Local preservationists recently celebrated the Landmark Preservation Commission’s decision to take no action on proposals to redesign 60 Wall Street‘s iconic lobby and atrium in the Financial District of Manhattan. Led by Paramount Group, the building’s current owner, the proposed renovation includes replacement of the atrium’s geometric columns, perforated ceilings, palm trees, and terrazzo flooring with a more modern design by international architect Kohn Pederson Fox.
Completed in 1989, the 47-story property debuted as the JP Morgan & Company building and comprises 1.6 million square feet of office space. Renderings of the proposed new lobby and atrium reveal new triple-height windows, the addition of a skylight to introduce more natural light, and an indoor green wall the project team claims will be the largest in North America.
Additional elements include white and tan marble throughout the space, recessed LED lighting at the top and base of the supporting columns, designer light fixtures, and a new café.
Scope of work for the building’s existing façade includes enhanced cornices and soffits with increased depth, new limestone-clad column details, and column spacing that matches existing conditions at 55 Wall Street.
While technically not a New York City Landmark, the original developers purchased existing air rights from 55 Wall Street, a landmarked office tower across the street, to facilitate construction of the 47-story tower. As part of the exchange, city agencies required any significant changes at 60 Wall Street to be harmonious with 55 Wall Street, a determination owned by the LPC.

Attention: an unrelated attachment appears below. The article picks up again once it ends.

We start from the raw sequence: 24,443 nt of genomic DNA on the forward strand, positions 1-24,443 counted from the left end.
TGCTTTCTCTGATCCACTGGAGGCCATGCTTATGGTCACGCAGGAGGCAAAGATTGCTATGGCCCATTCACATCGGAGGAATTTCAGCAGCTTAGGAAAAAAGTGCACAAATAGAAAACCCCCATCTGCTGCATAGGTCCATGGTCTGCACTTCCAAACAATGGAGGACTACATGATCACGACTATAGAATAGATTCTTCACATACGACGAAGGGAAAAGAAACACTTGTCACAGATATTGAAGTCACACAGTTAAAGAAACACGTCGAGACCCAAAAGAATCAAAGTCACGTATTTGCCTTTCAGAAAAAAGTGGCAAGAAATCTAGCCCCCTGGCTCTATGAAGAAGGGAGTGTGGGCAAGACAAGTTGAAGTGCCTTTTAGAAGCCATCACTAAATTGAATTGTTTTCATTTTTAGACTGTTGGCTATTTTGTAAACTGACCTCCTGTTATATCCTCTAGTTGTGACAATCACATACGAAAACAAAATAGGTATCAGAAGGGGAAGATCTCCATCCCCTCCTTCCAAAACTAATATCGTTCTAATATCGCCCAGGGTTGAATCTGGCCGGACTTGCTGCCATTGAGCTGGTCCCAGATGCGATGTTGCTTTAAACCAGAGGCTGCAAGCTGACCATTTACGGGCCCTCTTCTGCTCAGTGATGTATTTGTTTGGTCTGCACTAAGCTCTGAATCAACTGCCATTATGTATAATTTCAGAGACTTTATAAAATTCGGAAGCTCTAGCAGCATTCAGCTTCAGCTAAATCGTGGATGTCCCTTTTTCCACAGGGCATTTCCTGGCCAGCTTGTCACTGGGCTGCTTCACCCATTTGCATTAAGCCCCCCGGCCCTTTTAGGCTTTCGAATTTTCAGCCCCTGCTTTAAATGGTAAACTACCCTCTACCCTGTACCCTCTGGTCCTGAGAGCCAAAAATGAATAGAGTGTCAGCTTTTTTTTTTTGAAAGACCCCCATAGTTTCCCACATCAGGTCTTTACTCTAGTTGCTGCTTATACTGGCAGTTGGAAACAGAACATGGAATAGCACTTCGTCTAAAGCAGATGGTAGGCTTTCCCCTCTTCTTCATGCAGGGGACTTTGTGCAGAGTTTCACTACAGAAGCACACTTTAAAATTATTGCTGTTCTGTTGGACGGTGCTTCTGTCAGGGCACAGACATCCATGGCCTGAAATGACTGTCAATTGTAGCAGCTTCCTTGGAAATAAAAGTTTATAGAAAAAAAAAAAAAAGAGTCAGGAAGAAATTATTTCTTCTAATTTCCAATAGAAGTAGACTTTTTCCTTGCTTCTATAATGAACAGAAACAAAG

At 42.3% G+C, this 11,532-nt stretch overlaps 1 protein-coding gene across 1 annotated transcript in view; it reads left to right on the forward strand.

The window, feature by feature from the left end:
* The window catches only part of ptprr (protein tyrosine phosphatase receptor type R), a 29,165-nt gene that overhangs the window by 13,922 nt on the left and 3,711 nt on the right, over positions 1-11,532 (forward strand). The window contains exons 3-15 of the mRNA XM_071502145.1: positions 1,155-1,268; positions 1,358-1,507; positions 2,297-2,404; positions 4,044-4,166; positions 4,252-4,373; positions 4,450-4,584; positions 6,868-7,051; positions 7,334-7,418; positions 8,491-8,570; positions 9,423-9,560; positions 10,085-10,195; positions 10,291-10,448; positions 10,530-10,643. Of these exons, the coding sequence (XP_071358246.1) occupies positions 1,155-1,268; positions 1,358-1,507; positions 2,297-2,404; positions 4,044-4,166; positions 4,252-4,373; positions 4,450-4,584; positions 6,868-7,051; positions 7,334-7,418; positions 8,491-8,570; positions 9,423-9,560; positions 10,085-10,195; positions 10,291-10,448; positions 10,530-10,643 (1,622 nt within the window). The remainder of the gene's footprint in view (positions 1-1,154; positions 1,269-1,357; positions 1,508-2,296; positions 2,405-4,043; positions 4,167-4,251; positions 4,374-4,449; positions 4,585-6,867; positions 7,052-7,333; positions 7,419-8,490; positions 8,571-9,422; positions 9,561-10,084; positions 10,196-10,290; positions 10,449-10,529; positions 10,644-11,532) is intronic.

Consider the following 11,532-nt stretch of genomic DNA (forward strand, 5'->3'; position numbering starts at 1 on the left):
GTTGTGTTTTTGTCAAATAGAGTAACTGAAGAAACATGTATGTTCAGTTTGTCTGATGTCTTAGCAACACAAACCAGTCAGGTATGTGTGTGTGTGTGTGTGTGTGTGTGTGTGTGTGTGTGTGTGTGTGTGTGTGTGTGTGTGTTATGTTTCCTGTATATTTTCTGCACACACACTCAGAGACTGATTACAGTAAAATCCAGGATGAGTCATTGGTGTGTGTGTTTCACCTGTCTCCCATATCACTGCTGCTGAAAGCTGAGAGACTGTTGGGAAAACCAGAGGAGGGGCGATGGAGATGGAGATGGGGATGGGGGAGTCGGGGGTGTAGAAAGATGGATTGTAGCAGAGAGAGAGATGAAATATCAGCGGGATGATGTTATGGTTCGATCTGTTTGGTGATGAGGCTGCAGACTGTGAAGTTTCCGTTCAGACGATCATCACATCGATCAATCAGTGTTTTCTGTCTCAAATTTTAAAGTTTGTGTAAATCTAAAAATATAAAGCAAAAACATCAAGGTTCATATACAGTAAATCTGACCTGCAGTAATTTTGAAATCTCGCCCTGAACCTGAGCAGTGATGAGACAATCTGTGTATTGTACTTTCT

The LPC has thus far taken no action on proposals presented in June and again in September. According to the Commission, the proposals have failed to meet these requirements.
The building will soon be completely vacant to facilitate completion of the project without disrupting any commercial tenants. Last year, Paramount tapped CBRE as its exclusive leasing partner to retain new building tenants.
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Wish they’d spend the money to redesign the entire exterior.
Too bad this proposal is held up…having passed through the lobby several times in the past few years, it’s really a terrible and sort of tacky design – the worst of “post-modernism”. This update is elegant, architectural, and a far better pass through space than what is there.
Why would anyone be against this proposal, such an improvement.
We can’t save every quirky place because it looks good on instagram for two minutes. That atrium is a waste of space, barely usable, yes kinda fun, but this is New York City. It can be so much better so let’s let ourselves build something better.
If people aren’t allowed to renovate their buildings, they will leave.
So, they’re going to replace the existing facade’s actual columns with flat stone piers, and that’s better because the spacing matches 55? That’s crazy. And rip out the “iconic” lobby for a green wall? It all just seems so unnecessary…. Oh, 60 Wall Street—why can’t you be more like 40 Wall Street?
Redesigning buildings from 1989 ?
Soon they’ll be Redesigning buildings from 2021..
Pretty much anything by Badaly or Caliendo…
If the LPC wants to preserve the building, it should buy it. I’m so over others telling people what to do with their property.
Guarantee none of the people who want to “save” this space have ever once spent more than 30 seconds in there. Wall Street is drowning and this is a complete travesty dumpster fire of a public space. Gut it. Trash it. New design is beautiful, what are we waiting for.
This is a case where the new interior design is so much better than the original.